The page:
From my first involvement in writing and publishing, I’ve been confronted with the question, overtly or by suggestion, what is Christian about this novel? Ten years ago Christian fiction was know for conversion scenes. As in, a character who was not a Christian came to faith in Christ. The end.
Even some of the early speculative titles didn’t stray far from that template, though the stories included fantastical elements.
But as with other fiction, readers began to demand something more. Often the complaints centered on the preachiness of the novels, and I have to agree that some stepped out of bounds—the author took over the story to tell the readers the truth about salvation.
The key to good fiction has always been to show, not to tell. And stories are about characters, so they are the ones readers want to hear from. They don’t want authors to interrupt the story for an explanation moment, no matter what the topic.
In the early years of Speculative Faith, I wrote about this subject. In part, here’s what I was thinking:
[I read] an article [Stephen] Donaldson wrote entitled “Epic Fantasy in the Modern World” . . .
To begin with, it seems pertinent to look at his definition of fantasy:
Put simply, fantasy is a form of fiction in which the internal crises or conflicts or processes of the characters are dramatized as if they were external individuals or events. Crudely stated, this means that in fantasy the characters meet themselves – or parts of themselves, their own needs/problems/exigencies – as actors on the stage of the story, and so the internal struggle to deal with those needs/problems/exigencies is played out as an external struggle in the action of the story.
A somewhat oversimplified way to make the same point is by comparing fantasy to realistic, mainstream fiction. In realistic fiction, the characters are expressions of their world, whereas in fantasy the world is an expressions of the characters.
Would we Christian SFF writers agree with this definition? Or are we, instead, using fantasy to dramatize the spiritual world at large, rather than the spiritual world of a particular character?
I wonder if it isn’t stories that dramatize the spiritual world at large that don’t take on a redundant feel.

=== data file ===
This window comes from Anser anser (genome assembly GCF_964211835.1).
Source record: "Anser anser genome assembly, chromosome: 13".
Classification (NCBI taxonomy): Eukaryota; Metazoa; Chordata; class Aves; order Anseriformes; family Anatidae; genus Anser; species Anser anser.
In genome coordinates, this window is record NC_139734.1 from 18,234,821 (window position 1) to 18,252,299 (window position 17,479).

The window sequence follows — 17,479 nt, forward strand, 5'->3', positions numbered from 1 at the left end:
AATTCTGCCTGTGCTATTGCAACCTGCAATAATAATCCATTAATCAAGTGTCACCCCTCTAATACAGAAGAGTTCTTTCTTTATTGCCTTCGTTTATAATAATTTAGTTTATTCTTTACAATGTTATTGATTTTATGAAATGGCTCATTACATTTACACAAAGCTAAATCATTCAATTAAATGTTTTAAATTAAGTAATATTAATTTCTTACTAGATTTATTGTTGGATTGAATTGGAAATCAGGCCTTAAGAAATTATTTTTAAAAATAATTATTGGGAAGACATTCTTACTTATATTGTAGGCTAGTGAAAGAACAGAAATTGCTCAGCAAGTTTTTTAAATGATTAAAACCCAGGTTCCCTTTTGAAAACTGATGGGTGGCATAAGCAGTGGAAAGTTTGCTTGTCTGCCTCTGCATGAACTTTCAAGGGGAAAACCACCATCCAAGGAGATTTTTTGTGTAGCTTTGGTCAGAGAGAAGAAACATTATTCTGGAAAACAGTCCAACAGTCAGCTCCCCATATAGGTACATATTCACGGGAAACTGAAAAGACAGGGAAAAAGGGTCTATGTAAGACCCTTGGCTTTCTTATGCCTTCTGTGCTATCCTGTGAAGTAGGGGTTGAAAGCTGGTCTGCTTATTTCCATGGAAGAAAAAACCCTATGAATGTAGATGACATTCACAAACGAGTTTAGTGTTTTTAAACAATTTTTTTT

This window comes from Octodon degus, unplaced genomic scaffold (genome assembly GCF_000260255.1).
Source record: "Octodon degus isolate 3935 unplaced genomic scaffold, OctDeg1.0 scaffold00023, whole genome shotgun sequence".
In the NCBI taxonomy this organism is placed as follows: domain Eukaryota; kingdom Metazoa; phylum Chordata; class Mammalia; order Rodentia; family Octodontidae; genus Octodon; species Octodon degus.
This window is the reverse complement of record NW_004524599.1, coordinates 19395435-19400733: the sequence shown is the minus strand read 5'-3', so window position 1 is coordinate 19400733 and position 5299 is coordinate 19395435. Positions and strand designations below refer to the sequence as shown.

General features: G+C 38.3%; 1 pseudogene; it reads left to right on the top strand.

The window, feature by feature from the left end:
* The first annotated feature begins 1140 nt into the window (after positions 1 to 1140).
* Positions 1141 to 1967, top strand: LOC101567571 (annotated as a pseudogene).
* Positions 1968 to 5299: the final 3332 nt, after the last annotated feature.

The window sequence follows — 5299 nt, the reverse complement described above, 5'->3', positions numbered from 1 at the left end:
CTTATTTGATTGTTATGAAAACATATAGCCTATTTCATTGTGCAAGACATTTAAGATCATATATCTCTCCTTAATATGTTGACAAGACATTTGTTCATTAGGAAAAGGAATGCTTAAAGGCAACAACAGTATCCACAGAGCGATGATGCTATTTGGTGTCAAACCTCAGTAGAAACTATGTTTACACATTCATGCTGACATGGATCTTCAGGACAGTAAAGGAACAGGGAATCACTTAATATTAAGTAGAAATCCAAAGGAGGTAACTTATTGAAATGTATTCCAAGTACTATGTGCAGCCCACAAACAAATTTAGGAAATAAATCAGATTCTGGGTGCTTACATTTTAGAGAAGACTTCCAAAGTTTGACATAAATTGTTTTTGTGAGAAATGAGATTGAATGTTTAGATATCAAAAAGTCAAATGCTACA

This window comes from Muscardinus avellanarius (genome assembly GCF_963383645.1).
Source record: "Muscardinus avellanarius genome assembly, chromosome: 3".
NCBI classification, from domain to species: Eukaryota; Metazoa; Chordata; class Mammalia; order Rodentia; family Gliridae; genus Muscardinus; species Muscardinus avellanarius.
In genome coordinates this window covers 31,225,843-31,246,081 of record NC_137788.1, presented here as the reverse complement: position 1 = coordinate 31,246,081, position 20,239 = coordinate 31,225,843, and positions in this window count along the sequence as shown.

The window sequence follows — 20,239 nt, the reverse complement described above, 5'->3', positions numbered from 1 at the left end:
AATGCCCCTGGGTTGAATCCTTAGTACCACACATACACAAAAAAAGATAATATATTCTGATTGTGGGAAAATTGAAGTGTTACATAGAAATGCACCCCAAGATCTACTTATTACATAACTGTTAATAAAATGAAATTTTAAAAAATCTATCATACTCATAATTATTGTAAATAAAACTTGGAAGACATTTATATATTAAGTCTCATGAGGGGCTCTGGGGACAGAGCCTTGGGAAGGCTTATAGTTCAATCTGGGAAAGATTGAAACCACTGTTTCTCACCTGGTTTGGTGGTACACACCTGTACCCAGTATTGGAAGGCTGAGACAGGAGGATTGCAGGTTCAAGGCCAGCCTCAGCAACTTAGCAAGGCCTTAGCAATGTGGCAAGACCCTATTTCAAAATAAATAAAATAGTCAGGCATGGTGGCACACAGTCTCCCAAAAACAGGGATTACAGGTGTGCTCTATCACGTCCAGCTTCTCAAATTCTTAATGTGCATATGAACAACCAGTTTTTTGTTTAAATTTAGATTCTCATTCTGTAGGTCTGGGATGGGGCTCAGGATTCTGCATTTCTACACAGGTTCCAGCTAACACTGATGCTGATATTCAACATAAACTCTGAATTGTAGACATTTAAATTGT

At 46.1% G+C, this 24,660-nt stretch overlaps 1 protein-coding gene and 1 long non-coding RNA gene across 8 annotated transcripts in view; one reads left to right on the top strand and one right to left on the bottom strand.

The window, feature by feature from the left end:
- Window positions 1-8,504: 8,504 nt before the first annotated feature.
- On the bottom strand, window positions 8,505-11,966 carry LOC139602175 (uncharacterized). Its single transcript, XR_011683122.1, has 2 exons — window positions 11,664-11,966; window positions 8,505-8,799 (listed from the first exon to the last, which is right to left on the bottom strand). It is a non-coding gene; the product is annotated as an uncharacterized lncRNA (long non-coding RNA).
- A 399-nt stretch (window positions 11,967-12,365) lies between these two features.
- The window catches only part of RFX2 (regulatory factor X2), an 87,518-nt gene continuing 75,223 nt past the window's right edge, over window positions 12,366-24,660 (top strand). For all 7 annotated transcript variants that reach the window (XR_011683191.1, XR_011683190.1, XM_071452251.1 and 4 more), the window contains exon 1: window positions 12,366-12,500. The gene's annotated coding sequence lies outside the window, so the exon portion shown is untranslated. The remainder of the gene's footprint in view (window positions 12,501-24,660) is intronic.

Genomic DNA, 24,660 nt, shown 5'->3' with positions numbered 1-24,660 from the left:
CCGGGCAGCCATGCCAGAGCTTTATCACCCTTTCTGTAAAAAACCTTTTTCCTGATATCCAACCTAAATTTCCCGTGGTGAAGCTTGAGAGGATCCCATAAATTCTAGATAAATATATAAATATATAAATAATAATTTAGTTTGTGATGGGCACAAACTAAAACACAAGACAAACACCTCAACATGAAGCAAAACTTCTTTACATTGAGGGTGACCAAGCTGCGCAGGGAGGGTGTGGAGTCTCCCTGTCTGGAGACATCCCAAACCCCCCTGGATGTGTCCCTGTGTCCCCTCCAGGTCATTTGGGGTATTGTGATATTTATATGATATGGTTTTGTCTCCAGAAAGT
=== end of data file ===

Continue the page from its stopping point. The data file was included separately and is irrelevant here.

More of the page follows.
In other words, I was thinking about the possibility that Christian speculative writers were not doing justice to our individual experiences. Instead, we were writing to a template, to what we thought a person had to believe in order to be a Christian. So if someone was to convert, we had to satisfy all the important requirements. There really weren’t stories about thieves on the cross converting moments before they died. Or corrupt government agents promising to make amends with those they cheated and to proceed honestly from this point on. Or prostitutes showing their repentance by lavishing expensive perfume on the One who had forgiven them. Or paralyzed men jumping up and carrying their pallets as they leaped and praised God. Or men freed from demons, sitting clothed, in their right minds, and begging Jesus to join his followers.
None of those conversions looked the same.
But the conversions in Christian fiction seemed all too similar, to repetitive.
The answer many Christian writers have come to is that we simply need to stop writing about conversion. I’ve suggested that not every story needs to be about how life with Christ began. But I do think conversion stories are important.
For my own series, my hope is that Christians would feel comfortable giving the books to people who don’t know and follow Jesus, in order to initiate a discussion about Him.
But the issue I was mulling over ten years ago, is still something to consider, I think. If we include a conversion in our stories, are they true to our character, or are we writing an “Everyman” conversion?
In fact, will a conversion be readily identified as a conversion? Or will readers have to stop and think about what has happened to the character and what is likely to happen in the future. It’s that kind of story that is the most compelling, I think.